We rely on the opinions and projections of reliable, experienced professionals in the tax, legal, and property management field when determining whether or not to make an offer on a deal. Honestly, we reject over 95% of the deals that come across our desks.
The numbers we gather through our own due diligence help us estimate the costs of owning and managing the property throughout the investment period. Then, comparing these estimated costs to the income generated allows us to make informed decisions about how much rent to charge.
Is the Risk Worth the Projected Returns
You got into real estate to make your money work for you and generate dependable, prolonged returns. However, as a passive investor, the number one thing you are responsible for is researching each real estate deal thoroughly before investing your capital. This process may appear to be more complicated if you’re new to real estate syndications and trying to make your first investment.
To determine if the real estate syndication deal aligns with your objectives, each investor must thoroughly study the business plan and private placement memorandum (PPM).
While there’s no such thing as a risk-free investment, you can evaluate a real estate syndication’s strategy to see how it minimizes risk and offers cash distributions to passive investors on a dependable schedule.
Consider the tax benefits of depreciation in conjunction with the expected cash flow returns, as well as any profit shares you may receive upon the sale of the property. Compare all of these to your surveys of rental rates, tenant demand, and the property’s track record for the property management and sponsor teams. Finally, look at how the cap rate at the eventual sale that the sponsor used in their projections compares with what’s common in the market now. A conservative underwriter plans for a higher cap rate at sale, meaning we’re allowing that we may have to sell in a worse market than we’re buying in. If we can do that and still produce good returns, the deal is likely to be strong.
Questions you should consider before investing:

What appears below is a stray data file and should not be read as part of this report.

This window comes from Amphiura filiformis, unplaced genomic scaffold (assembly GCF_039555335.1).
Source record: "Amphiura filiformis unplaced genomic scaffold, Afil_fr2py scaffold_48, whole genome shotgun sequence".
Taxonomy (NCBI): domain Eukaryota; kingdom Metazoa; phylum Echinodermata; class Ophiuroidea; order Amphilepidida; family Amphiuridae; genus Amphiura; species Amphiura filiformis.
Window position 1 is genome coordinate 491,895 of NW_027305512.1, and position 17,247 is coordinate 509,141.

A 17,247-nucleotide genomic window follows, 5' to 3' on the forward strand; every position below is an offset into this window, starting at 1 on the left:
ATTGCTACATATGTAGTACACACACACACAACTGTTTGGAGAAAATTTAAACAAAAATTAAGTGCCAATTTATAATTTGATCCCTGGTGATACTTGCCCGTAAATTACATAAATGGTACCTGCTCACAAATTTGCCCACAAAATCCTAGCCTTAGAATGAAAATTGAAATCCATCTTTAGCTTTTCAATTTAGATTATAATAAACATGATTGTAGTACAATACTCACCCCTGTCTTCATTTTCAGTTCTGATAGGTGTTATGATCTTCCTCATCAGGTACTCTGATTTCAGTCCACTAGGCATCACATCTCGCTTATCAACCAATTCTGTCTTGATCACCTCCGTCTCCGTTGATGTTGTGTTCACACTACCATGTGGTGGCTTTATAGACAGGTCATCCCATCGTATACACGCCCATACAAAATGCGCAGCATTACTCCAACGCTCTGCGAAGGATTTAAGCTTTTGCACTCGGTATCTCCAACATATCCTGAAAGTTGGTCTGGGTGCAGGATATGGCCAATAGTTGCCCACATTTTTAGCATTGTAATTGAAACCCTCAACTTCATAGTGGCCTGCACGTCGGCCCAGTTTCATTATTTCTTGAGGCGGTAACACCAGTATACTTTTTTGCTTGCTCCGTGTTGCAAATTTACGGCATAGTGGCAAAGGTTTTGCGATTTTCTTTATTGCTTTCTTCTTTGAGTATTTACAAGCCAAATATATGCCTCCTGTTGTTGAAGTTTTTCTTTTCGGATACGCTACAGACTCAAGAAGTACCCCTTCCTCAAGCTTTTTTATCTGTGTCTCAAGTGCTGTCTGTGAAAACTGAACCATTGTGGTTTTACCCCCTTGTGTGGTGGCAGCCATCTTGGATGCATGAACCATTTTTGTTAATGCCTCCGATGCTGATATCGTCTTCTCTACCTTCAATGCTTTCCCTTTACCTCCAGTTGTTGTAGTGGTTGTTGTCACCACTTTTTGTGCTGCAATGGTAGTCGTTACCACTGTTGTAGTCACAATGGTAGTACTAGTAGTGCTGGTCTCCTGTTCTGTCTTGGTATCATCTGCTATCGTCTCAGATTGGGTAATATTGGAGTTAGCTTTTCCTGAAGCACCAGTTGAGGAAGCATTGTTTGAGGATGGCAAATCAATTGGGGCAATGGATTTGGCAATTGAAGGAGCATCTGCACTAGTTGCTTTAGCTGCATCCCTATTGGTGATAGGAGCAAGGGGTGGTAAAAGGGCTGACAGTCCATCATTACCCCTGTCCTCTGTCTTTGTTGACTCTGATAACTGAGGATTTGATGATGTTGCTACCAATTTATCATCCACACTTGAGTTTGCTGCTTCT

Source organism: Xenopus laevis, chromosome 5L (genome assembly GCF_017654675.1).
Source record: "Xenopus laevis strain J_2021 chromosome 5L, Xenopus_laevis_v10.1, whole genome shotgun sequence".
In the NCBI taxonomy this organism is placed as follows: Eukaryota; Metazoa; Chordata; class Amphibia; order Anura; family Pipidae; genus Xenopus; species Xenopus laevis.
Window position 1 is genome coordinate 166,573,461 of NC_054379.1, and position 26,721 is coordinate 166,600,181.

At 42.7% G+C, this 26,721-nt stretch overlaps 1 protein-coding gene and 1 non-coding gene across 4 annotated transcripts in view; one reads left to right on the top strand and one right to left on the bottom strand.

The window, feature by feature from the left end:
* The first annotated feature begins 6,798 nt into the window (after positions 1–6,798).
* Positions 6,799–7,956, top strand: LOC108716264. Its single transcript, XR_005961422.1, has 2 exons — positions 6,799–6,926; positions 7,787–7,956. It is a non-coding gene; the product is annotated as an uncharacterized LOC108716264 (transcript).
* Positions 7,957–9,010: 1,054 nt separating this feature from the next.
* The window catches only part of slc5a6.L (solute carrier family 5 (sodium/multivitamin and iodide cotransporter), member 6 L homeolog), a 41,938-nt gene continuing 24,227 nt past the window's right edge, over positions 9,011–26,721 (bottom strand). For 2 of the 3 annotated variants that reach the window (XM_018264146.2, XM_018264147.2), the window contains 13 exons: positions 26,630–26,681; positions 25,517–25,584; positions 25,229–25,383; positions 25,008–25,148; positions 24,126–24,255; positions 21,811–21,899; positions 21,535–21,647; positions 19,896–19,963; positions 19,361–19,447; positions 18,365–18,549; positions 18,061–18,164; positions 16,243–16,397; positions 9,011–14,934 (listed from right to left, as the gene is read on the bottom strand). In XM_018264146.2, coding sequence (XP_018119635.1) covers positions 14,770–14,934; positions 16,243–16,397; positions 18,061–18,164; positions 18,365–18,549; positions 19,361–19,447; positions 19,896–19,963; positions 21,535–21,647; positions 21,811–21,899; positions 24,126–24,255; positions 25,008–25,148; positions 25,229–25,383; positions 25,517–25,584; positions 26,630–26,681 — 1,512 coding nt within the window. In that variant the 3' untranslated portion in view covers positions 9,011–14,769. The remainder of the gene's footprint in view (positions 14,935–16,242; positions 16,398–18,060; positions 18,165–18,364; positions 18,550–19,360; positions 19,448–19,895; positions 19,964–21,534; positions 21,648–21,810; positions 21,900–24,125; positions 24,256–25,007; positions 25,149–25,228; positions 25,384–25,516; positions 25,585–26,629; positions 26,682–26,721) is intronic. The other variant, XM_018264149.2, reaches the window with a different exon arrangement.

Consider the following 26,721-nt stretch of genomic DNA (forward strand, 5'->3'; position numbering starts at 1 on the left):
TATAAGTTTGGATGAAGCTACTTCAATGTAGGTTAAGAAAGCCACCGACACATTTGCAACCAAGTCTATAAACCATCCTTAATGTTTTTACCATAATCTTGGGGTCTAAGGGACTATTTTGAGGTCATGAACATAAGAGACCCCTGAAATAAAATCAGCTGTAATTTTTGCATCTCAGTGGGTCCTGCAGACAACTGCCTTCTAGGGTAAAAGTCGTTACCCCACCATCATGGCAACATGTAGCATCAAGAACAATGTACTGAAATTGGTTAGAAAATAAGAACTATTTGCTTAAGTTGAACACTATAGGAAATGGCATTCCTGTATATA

Do you think the projections given are correct?
What could make the deal fall apart, and how might your investment be saved?
Is the company’s financial data reasonable, and are there more potential upsides or downsides than what’s being stated?
Do the sponsors have personal capital reserves and are they willing to lend capital to the project if things go sideways, or are they likely to issue a capital call – asking the investors to invest more?
Based on the sponsor team’s past performance, can you trust this real estate syndication opportunity?
A competent real estate syndicator understands that all (sophisticated or accredited) investors feel safer and more confident when risks are reduced and will work to provide you with evidence of a competent plan.
Time is Money! Successful Investing Requires Thorough Research Beforehand
It is crucial to attain adequate knowledge about real estate investing before impulsively jumping into it. Investing in a real estate syndication is not the same as investing in the stock market or purchasing a rental property.
Now that you’ve heard it from a conservative underwriter’s perspective, you know how to do your homework and assess offers before putting your signature on a PPM.
Although it may appear complex, analyzing real estate syndication deals is crucial to mitigating the risks of investing in a property. While you can’t change economic conditions or know how much your assets will be worth, you can take charge of risk management by scrutinizing the potential real estate syndication offering.
If you learn to think like a conservative underwriter, you’ll see the markets differently and assess risks better. In addition, this skill set will help you use real estate to finance your long-term goals and grow your wealth.
Further reading: What You Should Know About Cap Rates as a Passive Investor